Finally, I hope that my visit to Mexico this time will be of some use for the promotion of the relationship of friendship and goodwill between Japan and Mexico.
In spite of receiving an invitation from the Government of Mexico for the two of us to visit the country, it is very regrettable that we are unable to return this courtesy. Princess Masako herself very much regrets that she is unable to make the visit. On the occasion of meeting the President, I, on behalf of Princess Masako, intend to convey her regards.
Princess Masako is, although gradually, making a steady recovery, and indeed recently she has become able to carry out some official duties as a step towards recovery. However, she has not yet recovered to the point where she can fulfill such official duties as overseas visits which require traveling over long distances and are carried out over an extended length of time. My solo visit to Mexico this time is a decision that was made upon consultations with the doctors.
Regarding this visit, I have been showing Princess Masako the photo album from my previous visits to Mexico and have been sharing my memories of those visits. In fact, I heard that Princess Masako has once visited Puerto Rico because one of her close friends when she was attending university in the United States was from Puerto Rico. Although it seems that Princess Masako has not been to any other Latin American regions, we sometimes talk about her recollections of her experiences with Latin America including Latin American culture.
I sincerely wish that the time will come soon when Princess Masako and I can go overseas together.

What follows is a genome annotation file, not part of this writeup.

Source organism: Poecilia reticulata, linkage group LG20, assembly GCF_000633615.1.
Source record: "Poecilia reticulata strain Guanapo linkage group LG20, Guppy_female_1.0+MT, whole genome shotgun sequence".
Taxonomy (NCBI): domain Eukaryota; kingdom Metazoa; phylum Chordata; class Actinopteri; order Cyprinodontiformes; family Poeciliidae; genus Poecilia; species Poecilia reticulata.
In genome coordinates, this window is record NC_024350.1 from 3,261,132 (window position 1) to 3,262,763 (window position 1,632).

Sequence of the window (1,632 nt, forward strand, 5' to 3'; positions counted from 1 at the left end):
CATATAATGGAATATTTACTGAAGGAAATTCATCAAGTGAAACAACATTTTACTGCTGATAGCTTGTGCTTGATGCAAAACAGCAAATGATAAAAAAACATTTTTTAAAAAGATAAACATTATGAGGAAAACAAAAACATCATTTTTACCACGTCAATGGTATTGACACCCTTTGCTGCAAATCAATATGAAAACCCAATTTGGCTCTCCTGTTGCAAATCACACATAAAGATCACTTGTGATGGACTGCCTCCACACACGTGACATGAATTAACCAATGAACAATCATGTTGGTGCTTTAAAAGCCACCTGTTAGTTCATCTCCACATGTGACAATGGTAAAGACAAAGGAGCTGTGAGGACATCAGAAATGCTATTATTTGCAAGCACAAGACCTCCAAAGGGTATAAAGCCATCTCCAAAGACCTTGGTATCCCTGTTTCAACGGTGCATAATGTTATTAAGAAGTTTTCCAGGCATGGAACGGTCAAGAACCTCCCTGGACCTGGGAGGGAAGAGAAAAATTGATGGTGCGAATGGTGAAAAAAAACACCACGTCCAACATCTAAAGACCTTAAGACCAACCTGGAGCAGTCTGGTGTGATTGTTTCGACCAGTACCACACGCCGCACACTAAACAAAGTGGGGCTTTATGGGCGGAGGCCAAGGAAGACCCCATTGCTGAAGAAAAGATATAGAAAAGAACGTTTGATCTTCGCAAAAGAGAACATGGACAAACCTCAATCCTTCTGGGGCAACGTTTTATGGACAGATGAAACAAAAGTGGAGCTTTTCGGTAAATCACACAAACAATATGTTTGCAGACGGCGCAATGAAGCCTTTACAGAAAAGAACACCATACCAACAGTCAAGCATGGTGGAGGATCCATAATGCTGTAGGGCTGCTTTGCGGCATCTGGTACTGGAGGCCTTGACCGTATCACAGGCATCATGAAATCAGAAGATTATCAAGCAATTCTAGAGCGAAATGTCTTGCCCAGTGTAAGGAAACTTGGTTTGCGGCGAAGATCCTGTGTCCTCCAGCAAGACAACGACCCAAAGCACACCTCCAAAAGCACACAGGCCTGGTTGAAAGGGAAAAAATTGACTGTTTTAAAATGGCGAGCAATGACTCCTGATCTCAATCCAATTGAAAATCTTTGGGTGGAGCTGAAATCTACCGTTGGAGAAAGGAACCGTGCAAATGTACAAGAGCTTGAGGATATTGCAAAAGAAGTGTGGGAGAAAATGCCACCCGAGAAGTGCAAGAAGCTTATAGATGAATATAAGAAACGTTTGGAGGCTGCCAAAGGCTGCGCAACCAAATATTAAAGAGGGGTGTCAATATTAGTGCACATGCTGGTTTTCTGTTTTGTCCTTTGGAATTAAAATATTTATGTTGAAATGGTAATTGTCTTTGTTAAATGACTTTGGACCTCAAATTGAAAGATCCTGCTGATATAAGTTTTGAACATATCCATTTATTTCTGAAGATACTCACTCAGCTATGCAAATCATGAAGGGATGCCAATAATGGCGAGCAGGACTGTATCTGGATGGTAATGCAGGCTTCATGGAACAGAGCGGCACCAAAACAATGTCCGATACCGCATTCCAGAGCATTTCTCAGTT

As regards the condition of Princess Masako, as I mentioned in my birthday press conference the other day, she has been making efforts towards recovery in accordance with the course of treatment prescribed by the doctors. She has been recovering steadily, with increased opportunities recently for private outings and physical activities which the doctors recommend as well as gradually taking on official duties little by little.
Ahead of Princess Aiko's entry into kindergarten, Princess Masako has been making various preparations. She is very happy and grateful for Princess Aiko's growth including her year-long experience at the National Children's Castle.
On the issue of the environment as pointed out by the doctors, we are very grateful for the various efforts and cooperation made by everyone concerned, including staff at the Crown Prince's Household. I ask for your continued and further understanding and cooperation.
Regarding official duties and our role as members of the Imperial Family, as I have been saying in my birthday press conference this year and the year before, I would like to find and strive to carry out official duties which can be done in the present time and what we, our generation, are best positioned to do, while cherishing the official duties we have undertaken to date.
I have told Princess Aiko that I will be traveling to Mexico and then to Canada for a total of approximately a week starting next week, but I presume she does not fully understand that I will be away for a week in countries across the ocean. However, I also think that in her own child's way she has a vague idea that I will be away from Japan in some other country for a total of a week. There are still a few more days until I leave, so during the next few days, I would like to talk to her a little bit about Mexico in a manner that is easy for a child to understand.